It can take a long time to receive Social Security Disability or Supplemental Security Income benefits if you aren’t approved on your initial application. In fact, if you have to appeal multiple times the process can take years. Here’s a breakdown of what you can expect at each level. Keep in mind that these are only estimates and you may receive a decision faster or slower depending on a number of factors including the complexity of your case, medical record collection and the hearing office location wait times. Average wait times can also change.
Initial Application: Once you apply for Social Security Disability or Supplemental Security Income you can expect to receive the Initial Determination in about 3 – 4 months. But you could receive a determination in as little as 30 days or as long as 6 months.
Reconsideration: If you are denied at the Initial Level you will have 60 days to appeal. The decision on Reconsideration takes about as long as the Initial Determination and you can expect to wait about 4 months.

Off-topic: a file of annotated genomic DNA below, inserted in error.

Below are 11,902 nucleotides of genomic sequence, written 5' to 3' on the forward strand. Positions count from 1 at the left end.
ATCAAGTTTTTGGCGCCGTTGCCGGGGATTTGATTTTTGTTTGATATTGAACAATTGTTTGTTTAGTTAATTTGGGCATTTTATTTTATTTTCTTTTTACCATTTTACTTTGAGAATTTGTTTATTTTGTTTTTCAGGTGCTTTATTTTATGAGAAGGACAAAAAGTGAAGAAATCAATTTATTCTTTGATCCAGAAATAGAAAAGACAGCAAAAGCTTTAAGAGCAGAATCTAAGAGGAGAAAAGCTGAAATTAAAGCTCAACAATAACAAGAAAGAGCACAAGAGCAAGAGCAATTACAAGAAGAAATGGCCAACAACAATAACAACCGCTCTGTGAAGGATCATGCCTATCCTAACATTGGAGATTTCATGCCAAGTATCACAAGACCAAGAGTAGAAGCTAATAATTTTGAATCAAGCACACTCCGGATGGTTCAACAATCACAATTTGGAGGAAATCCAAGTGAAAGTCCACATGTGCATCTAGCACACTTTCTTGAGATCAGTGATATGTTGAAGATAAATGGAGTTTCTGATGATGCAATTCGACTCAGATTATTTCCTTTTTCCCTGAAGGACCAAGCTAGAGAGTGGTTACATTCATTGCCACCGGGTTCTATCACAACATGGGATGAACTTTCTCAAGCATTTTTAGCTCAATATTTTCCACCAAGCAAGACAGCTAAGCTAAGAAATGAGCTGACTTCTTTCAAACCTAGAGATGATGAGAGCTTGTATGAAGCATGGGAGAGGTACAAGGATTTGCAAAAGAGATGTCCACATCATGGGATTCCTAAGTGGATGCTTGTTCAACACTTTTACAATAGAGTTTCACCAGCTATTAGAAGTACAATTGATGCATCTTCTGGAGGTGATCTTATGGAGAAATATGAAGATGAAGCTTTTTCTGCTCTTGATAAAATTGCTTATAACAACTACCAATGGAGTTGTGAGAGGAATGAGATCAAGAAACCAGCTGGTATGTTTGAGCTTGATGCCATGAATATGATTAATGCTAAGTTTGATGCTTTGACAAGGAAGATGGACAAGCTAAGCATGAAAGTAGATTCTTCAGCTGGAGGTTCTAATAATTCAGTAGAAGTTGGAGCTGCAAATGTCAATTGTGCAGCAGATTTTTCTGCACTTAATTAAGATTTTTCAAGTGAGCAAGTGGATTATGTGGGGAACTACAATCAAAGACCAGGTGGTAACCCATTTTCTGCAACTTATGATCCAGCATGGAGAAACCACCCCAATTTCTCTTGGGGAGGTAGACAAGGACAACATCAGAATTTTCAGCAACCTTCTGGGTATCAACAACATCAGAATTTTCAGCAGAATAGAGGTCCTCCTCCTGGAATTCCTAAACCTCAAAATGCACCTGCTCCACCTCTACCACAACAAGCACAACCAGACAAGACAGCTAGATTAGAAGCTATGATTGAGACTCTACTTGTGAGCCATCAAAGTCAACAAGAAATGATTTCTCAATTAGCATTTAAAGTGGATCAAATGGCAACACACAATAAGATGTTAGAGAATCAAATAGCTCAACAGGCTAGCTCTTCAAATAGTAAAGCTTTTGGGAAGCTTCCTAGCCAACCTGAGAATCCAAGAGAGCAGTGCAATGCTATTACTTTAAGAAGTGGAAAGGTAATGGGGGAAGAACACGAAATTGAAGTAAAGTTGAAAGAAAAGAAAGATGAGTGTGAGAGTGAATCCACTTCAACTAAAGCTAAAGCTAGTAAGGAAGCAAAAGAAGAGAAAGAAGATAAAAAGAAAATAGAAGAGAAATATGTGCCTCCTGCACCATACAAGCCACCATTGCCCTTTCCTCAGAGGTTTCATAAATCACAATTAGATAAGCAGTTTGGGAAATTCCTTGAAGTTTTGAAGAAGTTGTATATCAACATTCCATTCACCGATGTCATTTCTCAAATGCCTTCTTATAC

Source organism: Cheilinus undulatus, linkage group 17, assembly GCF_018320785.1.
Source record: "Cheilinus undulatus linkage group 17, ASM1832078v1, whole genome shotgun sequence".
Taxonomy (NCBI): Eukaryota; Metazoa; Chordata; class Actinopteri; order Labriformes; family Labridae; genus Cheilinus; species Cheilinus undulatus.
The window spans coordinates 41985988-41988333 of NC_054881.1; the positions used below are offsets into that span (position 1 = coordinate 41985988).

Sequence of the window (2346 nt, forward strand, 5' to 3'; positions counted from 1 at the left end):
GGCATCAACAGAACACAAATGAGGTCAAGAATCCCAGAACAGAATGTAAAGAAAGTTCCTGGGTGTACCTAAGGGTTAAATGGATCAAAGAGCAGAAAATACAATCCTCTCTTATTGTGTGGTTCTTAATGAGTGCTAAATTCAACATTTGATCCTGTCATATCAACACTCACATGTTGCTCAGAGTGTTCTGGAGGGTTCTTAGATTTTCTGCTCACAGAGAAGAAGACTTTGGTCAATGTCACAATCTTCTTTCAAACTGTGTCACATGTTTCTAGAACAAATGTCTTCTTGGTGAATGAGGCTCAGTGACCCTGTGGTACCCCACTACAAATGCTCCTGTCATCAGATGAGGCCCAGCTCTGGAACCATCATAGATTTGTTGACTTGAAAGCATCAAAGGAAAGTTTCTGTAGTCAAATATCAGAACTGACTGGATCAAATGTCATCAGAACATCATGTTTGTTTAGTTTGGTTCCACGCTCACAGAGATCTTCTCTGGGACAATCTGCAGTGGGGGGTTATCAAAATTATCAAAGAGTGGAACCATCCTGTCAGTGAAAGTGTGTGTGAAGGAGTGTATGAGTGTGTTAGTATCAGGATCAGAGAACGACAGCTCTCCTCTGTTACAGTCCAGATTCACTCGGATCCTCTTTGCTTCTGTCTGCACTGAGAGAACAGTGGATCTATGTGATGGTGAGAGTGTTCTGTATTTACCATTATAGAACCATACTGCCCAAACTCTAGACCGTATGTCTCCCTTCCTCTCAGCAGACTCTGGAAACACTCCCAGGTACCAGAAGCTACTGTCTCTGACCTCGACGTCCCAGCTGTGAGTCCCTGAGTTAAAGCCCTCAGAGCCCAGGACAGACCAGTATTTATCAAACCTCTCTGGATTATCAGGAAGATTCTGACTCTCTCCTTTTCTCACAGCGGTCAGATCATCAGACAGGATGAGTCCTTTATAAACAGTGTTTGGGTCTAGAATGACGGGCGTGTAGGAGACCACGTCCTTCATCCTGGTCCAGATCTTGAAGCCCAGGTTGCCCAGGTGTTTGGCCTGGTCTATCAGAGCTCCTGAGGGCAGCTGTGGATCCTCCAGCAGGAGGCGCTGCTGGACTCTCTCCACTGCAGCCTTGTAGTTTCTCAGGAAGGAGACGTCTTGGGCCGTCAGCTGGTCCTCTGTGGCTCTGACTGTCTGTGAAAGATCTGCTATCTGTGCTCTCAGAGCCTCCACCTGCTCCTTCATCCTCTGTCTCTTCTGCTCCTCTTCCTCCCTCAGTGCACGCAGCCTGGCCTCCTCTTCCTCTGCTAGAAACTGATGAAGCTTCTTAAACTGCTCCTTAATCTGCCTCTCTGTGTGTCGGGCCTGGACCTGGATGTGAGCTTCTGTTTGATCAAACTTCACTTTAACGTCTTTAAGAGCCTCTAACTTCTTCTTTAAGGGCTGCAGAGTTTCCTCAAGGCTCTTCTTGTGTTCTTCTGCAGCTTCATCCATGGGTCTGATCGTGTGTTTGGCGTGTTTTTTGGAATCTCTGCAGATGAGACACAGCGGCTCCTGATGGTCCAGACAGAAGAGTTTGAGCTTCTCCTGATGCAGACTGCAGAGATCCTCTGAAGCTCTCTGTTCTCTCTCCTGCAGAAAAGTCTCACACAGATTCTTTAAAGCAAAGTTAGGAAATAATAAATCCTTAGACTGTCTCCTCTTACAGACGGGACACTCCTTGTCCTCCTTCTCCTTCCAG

Administrative Law Judge Hearing (ALJ): If you are denied at the Reconsideration level you will have 60 days to appeal. Wait times for a hearing before a judge greatly vary depending on your location. Each Office of Disability Adjudication and Review has different average wait times depending on the number of cases and judges. Currently the average wait time at Sacramento ODAR is 16 months. Once you have your hearing the judge will typically issue her decision in 60 days. However, this is not a hard deadline. It’s not unheard of for it to take 6 months to receive the judge’s decision.
Appeals Council: At this point, you may be 2 years from the point you applied for disability benefits! If you are denied at the ALJ hearing level, it is a good idea to talk to your attorney regarding whether you have the option of reapplying for benefits or if you should continue appealing. If you appeal the judge’s determination to the Appeals Council you can expect to wait another 12 – 18 months to receive their decision. In many cases the Appeals Council decides to remand (send back) the case to the Administrative Law Judge. The Appeals Council can also refuse to review the matter, in which case you will need to file in Federal District Court, or approve or deny the case.